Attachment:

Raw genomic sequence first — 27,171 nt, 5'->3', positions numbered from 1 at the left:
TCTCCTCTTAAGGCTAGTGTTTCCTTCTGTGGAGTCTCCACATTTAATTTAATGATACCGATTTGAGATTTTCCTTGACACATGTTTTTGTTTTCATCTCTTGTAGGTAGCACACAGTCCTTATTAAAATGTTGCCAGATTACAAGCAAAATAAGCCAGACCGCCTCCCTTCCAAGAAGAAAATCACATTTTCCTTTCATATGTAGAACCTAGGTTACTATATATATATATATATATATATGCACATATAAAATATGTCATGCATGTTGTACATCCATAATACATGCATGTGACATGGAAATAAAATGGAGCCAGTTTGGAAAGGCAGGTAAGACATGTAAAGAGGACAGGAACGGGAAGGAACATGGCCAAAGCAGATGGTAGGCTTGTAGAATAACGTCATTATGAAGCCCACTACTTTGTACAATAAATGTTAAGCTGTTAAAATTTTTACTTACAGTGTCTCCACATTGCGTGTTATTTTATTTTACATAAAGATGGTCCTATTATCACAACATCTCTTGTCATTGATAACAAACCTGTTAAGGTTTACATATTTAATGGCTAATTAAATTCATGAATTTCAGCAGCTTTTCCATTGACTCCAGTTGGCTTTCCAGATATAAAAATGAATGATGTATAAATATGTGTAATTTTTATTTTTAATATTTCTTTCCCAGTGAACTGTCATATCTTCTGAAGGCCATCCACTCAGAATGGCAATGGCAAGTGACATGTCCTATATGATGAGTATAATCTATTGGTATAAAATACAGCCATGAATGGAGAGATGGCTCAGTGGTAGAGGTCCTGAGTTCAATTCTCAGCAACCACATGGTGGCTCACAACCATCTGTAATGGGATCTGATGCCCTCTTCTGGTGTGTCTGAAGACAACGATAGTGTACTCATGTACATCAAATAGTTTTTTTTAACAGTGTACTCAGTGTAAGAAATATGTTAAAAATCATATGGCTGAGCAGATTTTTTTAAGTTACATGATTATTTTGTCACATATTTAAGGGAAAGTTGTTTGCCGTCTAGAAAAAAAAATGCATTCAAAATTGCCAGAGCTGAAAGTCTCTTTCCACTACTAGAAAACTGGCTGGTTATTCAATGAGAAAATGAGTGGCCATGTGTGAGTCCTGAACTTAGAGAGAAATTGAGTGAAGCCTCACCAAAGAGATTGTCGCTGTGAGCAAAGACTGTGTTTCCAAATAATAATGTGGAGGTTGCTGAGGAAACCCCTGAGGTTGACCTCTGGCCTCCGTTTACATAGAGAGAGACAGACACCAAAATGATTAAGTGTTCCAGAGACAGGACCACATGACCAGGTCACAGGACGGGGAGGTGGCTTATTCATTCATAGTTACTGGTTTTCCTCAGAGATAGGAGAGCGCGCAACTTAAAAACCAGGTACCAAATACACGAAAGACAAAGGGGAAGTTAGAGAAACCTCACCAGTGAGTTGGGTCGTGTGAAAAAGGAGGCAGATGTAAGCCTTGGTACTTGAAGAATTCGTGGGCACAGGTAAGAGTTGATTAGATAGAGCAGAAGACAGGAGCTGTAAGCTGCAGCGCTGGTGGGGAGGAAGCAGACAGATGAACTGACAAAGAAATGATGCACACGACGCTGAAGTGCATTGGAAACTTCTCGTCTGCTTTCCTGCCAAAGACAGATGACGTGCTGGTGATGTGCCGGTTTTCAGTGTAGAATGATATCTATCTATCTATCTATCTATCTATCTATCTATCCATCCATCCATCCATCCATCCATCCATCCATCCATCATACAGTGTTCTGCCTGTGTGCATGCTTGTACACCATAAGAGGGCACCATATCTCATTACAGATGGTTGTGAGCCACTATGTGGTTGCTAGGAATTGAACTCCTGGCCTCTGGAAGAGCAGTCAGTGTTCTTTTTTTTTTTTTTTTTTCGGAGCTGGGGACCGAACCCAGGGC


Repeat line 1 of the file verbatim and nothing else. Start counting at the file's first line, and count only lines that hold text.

Raw genomic sequence first — 27,171 nt, 5'->3', positions numbered from 1 at the left: